Years ago I ended up at a San Francisco Water Department dinner with my father and an old neighborhood friend, eating in the back hall of a half-century-old Italian restaurant in the Excelsior. The room spilled over with thick-armed men who were union, white, and not bad-off and from whom I learned a thing or two about old San Francisco family names and accents that tell you if someone is from the Richmond, the old Castro, or Balboa. It was a return to the blue-collar 'Frisco that I was raised in: a posthippie, pre-dot-com city with a ubiquitous and at one time iconic KFOG, 104.5 FM, playlist composed of harder rockers by the Stones, Creedence, and the Beatles. My earliest memories of the city are tied to those songs, moaning from tiny car speakers, rattling empty cans of Bud, and wafting over garages that smelled of grease.
Yet there was one member of this blue-collar pantheon I could never get too close to. He was too bombastic. His character was too huge. Even before ingesting punk rock ideology via Maximumrocknroll and Epicenter, I felt in opposition to the stadium and the spectacle. Somehow I had internalized a belief that the Boss was my enemy.
Yet this year I found myself buying Magic (Sony), Bruce Springsteen's latest album, literally on sight. My teenage self would have been horrified to know that at 30 I would be purchasing a Springsteen record not in spite of the E Street Band but because of it, and that after listening to it again and again, my greatest criticism would be that it has too few Clarence Clemons sax solos. The truth is that I've moved well past being appreciative of the man and into the realm of the fan the kind who marks his Slingshot planner with the date and time tickets go on sale for Springsteen's latest tour.
As with many young men with elitist tastes, it was Nebraska (Sony, 1982) that broke me. With its high-contrast cover, four-track production, and the slap-back reverb echoing of Suicide, the album suggested an almost punk quality, and it subverted all of my assumptions about Springsteen's gross theatrics. Here was a serious songwriter with compassion for working people, concern for their dignity, and a subtle hint of darkness. Suddenly, I was listening, and, as I began to discover, so were my friends.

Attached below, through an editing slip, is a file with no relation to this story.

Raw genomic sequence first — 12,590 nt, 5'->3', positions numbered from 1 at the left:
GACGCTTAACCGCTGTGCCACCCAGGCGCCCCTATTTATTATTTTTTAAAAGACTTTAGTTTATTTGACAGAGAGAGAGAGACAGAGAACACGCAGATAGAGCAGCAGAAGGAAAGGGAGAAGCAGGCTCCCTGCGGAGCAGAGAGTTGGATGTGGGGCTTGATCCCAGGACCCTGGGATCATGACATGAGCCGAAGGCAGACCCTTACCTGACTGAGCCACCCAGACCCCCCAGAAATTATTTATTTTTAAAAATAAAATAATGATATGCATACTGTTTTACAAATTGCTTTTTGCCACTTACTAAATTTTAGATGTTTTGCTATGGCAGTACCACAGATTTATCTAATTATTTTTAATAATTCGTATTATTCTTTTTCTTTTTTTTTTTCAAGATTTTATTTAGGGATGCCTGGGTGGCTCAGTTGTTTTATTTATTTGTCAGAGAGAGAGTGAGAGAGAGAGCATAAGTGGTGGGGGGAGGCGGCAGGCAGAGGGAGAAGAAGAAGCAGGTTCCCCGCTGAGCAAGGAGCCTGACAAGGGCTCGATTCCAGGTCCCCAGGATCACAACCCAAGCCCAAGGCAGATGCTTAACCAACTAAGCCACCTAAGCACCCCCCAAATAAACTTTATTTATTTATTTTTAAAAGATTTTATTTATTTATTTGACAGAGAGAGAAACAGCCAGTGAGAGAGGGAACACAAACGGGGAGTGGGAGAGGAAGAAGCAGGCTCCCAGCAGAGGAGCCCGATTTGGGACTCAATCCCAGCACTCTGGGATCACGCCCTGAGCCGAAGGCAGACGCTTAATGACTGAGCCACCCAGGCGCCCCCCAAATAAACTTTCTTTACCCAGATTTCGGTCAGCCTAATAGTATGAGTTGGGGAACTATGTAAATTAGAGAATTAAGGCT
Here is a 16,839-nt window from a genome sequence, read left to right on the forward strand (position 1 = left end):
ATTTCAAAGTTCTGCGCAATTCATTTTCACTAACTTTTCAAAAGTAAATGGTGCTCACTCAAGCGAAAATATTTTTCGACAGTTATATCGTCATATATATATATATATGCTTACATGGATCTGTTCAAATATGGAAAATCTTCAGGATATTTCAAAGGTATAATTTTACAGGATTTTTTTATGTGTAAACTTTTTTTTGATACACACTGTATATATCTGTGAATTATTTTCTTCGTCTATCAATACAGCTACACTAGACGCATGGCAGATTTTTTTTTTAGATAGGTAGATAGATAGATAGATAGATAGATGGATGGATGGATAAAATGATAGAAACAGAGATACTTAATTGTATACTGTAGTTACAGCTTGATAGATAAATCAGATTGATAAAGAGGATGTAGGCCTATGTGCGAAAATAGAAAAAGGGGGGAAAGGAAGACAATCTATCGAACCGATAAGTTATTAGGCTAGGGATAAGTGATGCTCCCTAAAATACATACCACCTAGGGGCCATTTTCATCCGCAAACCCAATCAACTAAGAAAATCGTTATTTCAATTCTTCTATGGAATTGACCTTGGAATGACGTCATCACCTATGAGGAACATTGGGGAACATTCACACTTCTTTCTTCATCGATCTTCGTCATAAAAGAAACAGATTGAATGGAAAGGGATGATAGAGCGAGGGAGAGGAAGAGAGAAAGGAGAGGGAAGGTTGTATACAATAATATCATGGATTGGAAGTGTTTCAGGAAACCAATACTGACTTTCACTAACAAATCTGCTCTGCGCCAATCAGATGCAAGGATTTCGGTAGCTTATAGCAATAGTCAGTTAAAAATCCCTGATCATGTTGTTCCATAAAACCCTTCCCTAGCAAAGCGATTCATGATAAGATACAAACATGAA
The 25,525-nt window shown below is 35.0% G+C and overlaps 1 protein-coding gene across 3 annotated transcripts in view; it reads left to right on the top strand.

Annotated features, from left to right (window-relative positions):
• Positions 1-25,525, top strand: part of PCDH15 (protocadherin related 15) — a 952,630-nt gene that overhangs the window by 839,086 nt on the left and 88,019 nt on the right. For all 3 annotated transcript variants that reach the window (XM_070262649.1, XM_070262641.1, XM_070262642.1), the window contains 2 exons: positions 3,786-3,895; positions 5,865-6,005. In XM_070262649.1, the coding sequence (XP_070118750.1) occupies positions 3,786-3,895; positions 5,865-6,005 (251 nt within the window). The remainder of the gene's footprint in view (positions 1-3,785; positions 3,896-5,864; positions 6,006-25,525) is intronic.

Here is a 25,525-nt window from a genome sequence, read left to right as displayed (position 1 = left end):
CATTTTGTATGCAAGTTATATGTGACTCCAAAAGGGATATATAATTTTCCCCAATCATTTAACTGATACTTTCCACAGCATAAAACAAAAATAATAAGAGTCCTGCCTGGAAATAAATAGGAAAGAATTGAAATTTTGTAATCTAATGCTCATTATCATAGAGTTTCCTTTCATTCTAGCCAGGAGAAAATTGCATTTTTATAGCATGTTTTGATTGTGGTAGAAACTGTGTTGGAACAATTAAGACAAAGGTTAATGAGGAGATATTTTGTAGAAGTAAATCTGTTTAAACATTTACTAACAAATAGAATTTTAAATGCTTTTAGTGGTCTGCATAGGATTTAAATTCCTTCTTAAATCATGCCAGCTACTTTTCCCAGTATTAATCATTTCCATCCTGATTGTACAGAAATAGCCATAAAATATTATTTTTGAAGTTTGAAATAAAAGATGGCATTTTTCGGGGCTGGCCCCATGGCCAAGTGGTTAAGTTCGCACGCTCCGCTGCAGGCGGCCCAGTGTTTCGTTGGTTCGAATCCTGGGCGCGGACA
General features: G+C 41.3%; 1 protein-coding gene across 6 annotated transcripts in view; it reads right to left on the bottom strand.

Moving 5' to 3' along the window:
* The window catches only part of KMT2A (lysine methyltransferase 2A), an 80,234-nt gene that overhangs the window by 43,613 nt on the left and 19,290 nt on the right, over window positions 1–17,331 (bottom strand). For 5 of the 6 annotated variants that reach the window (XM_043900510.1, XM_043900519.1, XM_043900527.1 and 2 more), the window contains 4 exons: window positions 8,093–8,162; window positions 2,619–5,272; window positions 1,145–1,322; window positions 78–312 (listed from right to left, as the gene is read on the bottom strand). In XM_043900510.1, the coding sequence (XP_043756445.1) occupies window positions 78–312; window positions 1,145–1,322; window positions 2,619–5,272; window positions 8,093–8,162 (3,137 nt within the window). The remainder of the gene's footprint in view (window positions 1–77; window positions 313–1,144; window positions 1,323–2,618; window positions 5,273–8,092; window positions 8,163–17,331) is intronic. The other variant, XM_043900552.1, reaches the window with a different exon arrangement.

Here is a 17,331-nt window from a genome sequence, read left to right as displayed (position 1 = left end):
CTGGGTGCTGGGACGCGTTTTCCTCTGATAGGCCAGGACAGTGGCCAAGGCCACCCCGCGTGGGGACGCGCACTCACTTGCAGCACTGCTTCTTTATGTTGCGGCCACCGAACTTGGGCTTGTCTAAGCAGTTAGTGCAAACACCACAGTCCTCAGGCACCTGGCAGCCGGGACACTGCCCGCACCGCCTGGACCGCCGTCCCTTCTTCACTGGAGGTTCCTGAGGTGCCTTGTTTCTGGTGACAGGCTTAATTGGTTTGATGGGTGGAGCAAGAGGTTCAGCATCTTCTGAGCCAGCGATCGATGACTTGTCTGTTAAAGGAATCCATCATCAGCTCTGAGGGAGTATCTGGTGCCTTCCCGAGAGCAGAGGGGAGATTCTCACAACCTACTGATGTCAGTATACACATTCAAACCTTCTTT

What surprised me most was the nonlinearity and consistency of his politics. Springsteen isn't partisan, pro-union, antiwar, or above it all. He's for ordinary people and their battles with life, injustice, and the institutions that seem set on killing their dreams, if not destroying the dreamers. It turns out that "Born in the U.S.A." isn't a nationalist anthem but an indictment. He takes on police, poverty, and racism with "American Skin (41 Shots)," whose title pointedly refers to the slaying of Amadou Diallo by the New York Police Department. Springsteen is a humanist who never wanted to choose sides in the process of choosing between right and wrong. Perhaps for good reason it's hard not to wonder whether Clear Channel radio stations' boycott of Magic isn't linked to his fateful decision to openly oppose George W. Bush during the 2004 election.
My slow-burning appreciation for Springsteen's moral and political iconoclasm wasn't what really set my obsession with him into high gear. It was the unexpected but inevitable emotional connection that grew. Before I knew it, I was sitting in the dark listening to The River (Sony, 1980) and crying to its titular masterpiece. Conversion is strange, and when a person goes from being outside the church pews to singing in the choir it's a hard thing to explain to anyone. I can listen to "Atlantic City," "The Promised Land," or even Magic's "Long Walk Home" and feel the agony of every person who's ever loved or lost.